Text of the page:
The Future of Statistics: Player Tracking Data in the NBA
One of the most prominent experts in basketball analytics shares the power of player tracking data to extract insights for measuring athletes, formulating game strategy, and evaluating team performance at an elite level.
Tracking data is a powerful analytical tool in the world of basketball, and Luke Bornn is one of the foremost figures in this innovative area of sports data.
As Vice President of Strategy and Analytics for the NBA’s Sacramento Kings, Bornn’s role is to essentially help the Kings make more objective decisions through advanced tracking data and statistical modelling.
Until very recently, Basketball coaches were driven by box score data, which is simply a structured summary of the results of the game. In comparison, tracking data can measure things that are happening off the ball, while also measuring spacing, movement, and team formations.
“Tracking data really catches things within the sport that coaches talk about and the way coaches think,” said Bornn.
“Coaches don’t always talk about the outcomes that are measured at that level of data, but they do talk about movement and spacing and formations. So tracking data really allows us to measure features of the game which are much more closely aligned to the way coaches think.”
“Tracking data really catches things within the sport that coaches talk about and the way coaches think”
In the past teams would only measure data for in-game performance, whereas with tracking technologies NBA franchises can obtain far more data points.
Bornn explains how measuring training performance data leads to much more effective insights and a higher accuracy and understanding of shooting skills.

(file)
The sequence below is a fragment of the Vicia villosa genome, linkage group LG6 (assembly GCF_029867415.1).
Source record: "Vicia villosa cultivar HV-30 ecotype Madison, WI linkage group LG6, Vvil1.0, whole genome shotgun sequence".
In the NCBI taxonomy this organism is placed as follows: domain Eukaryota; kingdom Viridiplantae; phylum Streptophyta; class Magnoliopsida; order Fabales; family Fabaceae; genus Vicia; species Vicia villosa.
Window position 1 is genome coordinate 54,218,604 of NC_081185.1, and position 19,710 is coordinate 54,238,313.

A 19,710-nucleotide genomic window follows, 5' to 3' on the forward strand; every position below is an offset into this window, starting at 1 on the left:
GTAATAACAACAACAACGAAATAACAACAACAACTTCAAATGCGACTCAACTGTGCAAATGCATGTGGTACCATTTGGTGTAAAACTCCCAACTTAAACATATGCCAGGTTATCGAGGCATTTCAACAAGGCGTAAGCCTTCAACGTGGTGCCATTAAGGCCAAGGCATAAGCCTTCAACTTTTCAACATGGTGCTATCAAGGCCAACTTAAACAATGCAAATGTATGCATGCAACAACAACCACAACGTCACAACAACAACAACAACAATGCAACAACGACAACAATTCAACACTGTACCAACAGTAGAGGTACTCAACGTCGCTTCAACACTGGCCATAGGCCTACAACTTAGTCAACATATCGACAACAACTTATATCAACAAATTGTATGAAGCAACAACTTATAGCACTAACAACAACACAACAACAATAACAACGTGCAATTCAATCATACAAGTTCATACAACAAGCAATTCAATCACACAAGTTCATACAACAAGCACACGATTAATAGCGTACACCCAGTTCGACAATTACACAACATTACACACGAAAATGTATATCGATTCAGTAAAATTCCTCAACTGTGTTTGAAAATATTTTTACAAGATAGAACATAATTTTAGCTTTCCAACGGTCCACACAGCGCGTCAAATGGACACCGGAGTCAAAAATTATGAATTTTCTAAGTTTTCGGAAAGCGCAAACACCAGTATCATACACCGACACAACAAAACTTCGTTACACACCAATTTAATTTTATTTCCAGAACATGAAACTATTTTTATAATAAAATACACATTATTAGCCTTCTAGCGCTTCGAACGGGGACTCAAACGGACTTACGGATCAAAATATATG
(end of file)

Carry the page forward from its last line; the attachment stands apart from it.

“If you think about the data that you’re getting within a basketball match, you’re getting maybe around 200 shots in total, and if you’re thinking of looking at measuring skill in a particular area of the court, you need a lot of more shots than that to know if a player is good or bad,” said Bornn.
“A typical player shooting a corner three point shot, you might only see one or two shots from there in a game, so you would need to see several games to know if a player is good or bad at shooting corner threes. However, if you look within practice, many of these guys are taking thousands and thousands of shots every day, so using tracking data from training allows you to understand a players skill level much more rapidly than if you just look at a match.”
“There are a lot of clubs who are spending in this area, whether its purchasing data or hiring analytical talent, that don’t have the culture or the process in place to make decisions from this data,” said Bornn.
“You could have a significant investment that is not impacting your club which is not ideal.”
Secondly, is having analytical talent in your staff to be able to handle complex data.
“Five or ten years ago clubs would hire people with very basic technical skills, the ability to manipulate excel spreadsheets for example,” said Bornn.
“But in the past few years, especially with the advent of tracking data, this new data has such a volume and complexity that it requires a whole different technical skill set. It requires the ability to handle massive data sets and also spatial temporal modelling.
“The talent that is needed don’t just have simple analysis backgrounds, but full machine learning and statistics backgrounds so that they are able to model these big complex systems.”
To learn more about how Hudl uses analytics to fuel the modern game, take a look at how we developed the future of tracking systems with Danish Superliga team Brondby IF, and how that feeds into Hudl Pro Suite.